How could a Neolithic society operating at a level that produced only slightly more than subsistence level support such complex architecture and art far in advance of that of the nearest and more distant cultures? This is the question David Trump poses on page 234 of ‘Malta Prehistory and Temples’, a question that must stir the mind of anyone interested in prehistoric archaeology.
It is a question very difficult to answer, unless you are inclined to subscribe to the fringe theories of Aliens and spacecraft. Trump does not fully answer it, I don’t think anyone with modern sensibilities could, but in the course of this excellent book he comes as close as is possible and leaves us with a sense of wonder. The Neolithic cultures of the island produced a range of buildings and artefacts that make Malta a treasure chest for those interested in the ancient world.
It is worth remembering when faced with these temples; the earliest of their kind, that they were built before the pyramids or the megalithic structures of Western Europe. This means it is highly likely that the inspiration came from within the island and its farming communities. Built by people without cities, written records or the lavish grave goods which would indicate the control of a powerful elite. They were built by the people of simple rural communities who took architecture and pottery styles to new levels.
Trump charts the increasing complexity of the temples and the curious and unknowable clues to the beliefs and mind sets of the people who built them. He investigates the elements of ritual and examines the suggestion of a powerful priesthood. Of particular interest in this is the presence of small scale models of the temples which possibly give us insight into the minds of the ancient planners and architects.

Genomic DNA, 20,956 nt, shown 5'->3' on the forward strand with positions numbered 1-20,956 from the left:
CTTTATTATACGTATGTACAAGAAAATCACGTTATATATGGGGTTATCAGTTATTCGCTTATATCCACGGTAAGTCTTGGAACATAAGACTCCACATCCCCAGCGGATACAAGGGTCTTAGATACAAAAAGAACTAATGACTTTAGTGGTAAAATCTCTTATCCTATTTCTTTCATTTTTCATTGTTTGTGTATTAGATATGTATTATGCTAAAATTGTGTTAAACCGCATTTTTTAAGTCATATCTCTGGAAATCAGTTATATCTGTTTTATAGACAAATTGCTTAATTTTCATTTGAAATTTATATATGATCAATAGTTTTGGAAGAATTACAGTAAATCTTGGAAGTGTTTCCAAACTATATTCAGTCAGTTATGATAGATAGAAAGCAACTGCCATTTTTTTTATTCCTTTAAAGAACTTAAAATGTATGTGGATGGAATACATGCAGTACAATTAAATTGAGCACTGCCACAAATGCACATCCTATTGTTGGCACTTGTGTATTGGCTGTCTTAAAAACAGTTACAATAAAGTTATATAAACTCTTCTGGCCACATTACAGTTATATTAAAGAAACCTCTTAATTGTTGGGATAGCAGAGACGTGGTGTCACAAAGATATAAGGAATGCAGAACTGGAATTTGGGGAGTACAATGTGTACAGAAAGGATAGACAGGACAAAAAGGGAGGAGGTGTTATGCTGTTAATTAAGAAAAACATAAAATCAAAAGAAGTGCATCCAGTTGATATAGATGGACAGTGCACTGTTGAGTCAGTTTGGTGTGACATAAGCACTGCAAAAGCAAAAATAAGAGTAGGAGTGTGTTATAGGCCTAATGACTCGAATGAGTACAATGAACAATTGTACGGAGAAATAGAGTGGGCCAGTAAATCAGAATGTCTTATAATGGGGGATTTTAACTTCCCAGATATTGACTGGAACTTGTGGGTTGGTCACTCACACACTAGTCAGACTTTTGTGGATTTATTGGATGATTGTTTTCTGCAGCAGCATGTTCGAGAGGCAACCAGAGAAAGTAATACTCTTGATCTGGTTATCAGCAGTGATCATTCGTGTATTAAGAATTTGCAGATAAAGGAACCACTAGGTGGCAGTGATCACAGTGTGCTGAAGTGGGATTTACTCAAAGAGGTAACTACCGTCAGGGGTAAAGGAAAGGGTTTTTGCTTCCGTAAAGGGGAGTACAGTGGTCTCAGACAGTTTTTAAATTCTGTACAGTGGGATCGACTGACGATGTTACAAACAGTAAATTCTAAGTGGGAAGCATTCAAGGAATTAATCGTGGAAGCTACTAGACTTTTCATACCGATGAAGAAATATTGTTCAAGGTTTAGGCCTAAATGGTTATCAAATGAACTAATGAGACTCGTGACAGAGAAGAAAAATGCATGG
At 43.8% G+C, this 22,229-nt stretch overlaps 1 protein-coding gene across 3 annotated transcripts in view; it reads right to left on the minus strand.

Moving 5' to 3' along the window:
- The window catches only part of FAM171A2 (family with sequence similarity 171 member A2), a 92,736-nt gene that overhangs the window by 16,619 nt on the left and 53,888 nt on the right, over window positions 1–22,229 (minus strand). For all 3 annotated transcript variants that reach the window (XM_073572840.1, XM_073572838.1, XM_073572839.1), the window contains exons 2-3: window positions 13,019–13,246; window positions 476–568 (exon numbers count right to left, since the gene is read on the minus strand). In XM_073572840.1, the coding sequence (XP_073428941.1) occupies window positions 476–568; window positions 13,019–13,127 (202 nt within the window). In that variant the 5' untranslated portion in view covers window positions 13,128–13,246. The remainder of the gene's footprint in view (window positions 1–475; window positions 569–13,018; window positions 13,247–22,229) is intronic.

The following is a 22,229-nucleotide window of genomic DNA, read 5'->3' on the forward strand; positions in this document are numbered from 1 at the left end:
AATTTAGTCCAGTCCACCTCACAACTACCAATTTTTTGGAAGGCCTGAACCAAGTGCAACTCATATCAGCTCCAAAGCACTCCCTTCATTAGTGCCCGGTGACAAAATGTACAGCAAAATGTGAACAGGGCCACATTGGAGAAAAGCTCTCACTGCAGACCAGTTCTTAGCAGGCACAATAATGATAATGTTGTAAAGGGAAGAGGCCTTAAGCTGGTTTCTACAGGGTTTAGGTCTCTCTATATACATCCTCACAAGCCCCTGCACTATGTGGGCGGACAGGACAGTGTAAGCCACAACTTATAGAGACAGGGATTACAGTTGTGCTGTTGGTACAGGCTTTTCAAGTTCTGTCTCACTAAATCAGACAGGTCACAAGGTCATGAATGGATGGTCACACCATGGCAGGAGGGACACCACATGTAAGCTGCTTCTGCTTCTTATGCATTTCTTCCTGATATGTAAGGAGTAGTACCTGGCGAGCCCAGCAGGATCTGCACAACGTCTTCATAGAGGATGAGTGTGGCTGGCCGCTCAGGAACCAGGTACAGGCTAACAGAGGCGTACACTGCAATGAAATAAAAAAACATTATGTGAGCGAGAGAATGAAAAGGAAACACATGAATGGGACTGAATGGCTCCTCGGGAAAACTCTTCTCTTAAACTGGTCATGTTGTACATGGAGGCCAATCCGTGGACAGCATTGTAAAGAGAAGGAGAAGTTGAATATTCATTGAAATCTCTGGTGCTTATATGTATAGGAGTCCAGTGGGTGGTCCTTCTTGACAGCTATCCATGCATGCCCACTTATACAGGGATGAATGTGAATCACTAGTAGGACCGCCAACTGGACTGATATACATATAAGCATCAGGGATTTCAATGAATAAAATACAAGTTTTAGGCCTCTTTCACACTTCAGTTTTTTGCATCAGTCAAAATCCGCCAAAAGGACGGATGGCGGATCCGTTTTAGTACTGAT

As I suppose is fitting with such an enigmatic society, the end when it came, came quickly, sometime around 2500 BCE. We can chart the end of this society but are left with no smoking gun as evidence to why and how. There is nothing in the archaeological record indicating war or destruction. The reasons for its decline are as unknowable as those for its birth. In this way the book poses another intriguing question: Who were the people who replaced the temple builders and why is there no evidence of continuity? Trump presents an image of one culture vanishing and another, poorer in cultural terms, arriving. Rather like a modern house move.
Trump’s book combines a site by site guide with an introduction to the culture and an attempt to unravel some of the questions. It is beautifully illustrated by photographer Daniel Cilia, well written, and, by the finish, it is difficult not to be amazed by the richness and inventiveness of the people who built these temples. An excellent and thoroughly enjoyable read as well as the best work of reference on prehistoric Malta currently published. Sadly, it is not easy to get hold of and I bought mine in the excellent archaeological museum in Valletta.